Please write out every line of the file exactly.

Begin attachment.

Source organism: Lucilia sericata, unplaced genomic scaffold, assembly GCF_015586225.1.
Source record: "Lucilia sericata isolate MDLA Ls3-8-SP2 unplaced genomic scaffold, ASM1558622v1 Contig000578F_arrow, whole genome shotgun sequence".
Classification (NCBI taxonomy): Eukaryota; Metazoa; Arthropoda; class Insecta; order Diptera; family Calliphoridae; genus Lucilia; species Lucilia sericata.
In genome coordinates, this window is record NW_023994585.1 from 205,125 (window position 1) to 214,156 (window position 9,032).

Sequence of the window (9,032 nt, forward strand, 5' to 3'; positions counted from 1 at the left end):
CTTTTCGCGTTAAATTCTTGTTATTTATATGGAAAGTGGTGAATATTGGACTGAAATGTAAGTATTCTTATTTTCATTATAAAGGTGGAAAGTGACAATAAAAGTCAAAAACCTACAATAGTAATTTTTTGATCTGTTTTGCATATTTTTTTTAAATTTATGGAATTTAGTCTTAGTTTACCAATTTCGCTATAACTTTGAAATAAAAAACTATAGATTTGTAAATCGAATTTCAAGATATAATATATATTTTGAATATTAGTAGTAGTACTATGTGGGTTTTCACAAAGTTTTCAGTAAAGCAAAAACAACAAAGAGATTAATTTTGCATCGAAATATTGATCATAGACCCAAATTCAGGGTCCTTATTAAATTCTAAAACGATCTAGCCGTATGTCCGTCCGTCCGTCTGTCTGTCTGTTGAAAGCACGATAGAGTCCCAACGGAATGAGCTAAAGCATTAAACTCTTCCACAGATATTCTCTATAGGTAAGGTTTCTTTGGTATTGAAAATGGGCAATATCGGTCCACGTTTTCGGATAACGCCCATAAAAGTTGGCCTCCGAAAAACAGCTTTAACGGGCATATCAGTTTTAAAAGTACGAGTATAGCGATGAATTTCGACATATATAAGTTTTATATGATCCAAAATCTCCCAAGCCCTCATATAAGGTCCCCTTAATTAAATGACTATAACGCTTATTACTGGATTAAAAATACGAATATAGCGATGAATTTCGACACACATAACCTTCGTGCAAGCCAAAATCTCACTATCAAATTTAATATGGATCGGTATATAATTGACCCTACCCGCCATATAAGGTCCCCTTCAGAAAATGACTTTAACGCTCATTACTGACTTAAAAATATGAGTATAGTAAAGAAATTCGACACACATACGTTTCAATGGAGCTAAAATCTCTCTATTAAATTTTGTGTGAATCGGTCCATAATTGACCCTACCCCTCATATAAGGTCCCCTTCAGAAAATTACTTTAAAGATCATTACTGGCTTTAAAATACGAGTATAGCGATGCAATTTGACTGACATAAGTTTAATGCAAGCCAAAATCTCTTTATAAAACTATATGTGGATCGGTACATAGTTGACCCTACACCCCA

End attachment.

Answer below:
Source organism: Lucilia sericata, unplaced genomic scaffold, assembly GCF_015586225.1.
Source record: "Lucilia sericata isolate MDLA Ls3-8-SP2 unplaced genomic scaffold, ASM1558622v1 Contig000578F_arrow, whole genome shotgun sequence".
Classification (NCBI taxonomy): Eukaryota; Metazoa; Arthropoda; class Insecta; order Diptera; family Calliphoridae; genus Lucilia; species Lucilia sericata.
In genome coordinates, this window is record NW_023994585.1 from 205,125 (window position 1) to 214,156 (window position 9,032).

Sequence of the window (9,032 nt, forward strand, 5' to 3'; positions counted from 1 at the left end):
CTTTTCGCGTTAAATTCTTGTTATTTATATGGAAAGTGGTGAATATTGGACTGAAATGTAAGTATTCTTATTTTCATTATAAAGGTGGAAAGTGACAATAAAAGTCAAAAACCTACAATAGTAATTTTTTGATCTGTTTTGCATATTTTTTTTAAATTTATGGAATTTAGTCTTAGTTTACCAATTTCGCTATAACTTTGAAATAAAAAACTATAGATTTGTAAATCGAATTTCAAGATATAATATATATTTTGAATATTAGTAGTAGTACTATGTGGGTTTTCACAAAGTTTTCAGTAAAGCAAAAACAACAAAGAGATTAATTTTGCATCGAAATATTGATCATAGACCCAAATTCAGGGTCCTTATTAAATTCTAAAACGATCTAGCCGTATGTCCGTCCGTCCGTCTGTCTGTCTGTTGAAAGCACGATAGAGTCCCAACGGAATGAGCTAAAGCATTAAACTCTTCCACAGATATTCTCTATAGGTAAGGTTTCTTTGGTATTGAAAATGGGCAATATCGGTCCACGTTTTCGGATAACGCCCATAAAAGTTGGCCTCCGAAAAACAGCTTTAACGGGCATATCAGTTTTAAAAGTACGAGTATAGCGATGAATTTCGACATATATAAGTTTTATATGATCCAAAATCTCCCAAGCCCTCATATAAGGTCCCCTTAATTAAATGACTATAACGCTTATTACTGGATTAAAAATACGAATATAGCGATGAATTTCGACACACATAACCTTCGTGCAAGCCAAAATCTCACTATCAAATTTAATATGGATCGGTATATAATTGACCCTACCCGCCATATAAGGTCCCCTTCAGAAAATGACTTTAACGCTCATTACTGACTTAAAAATATGAGTATAGTAAAGAAATTCGACACACATACGTTTCAATGGAGCTAAAATCTCTCTATTAAATTTTGTGTGAATCGGTCCATAATTGACCCTACCCCTCATATAAGGTCCCCTTCAGAAAATTACTTTAAAGATCATTACTGGCTTTAAAATACGAGTATAGCGATGCAATTTGACTGACATAAGTTTAATGCAAGCCAAAATCTCTTTATAAAACTATATGTGGATCGGTACATAGTTGACCCTACACCCCA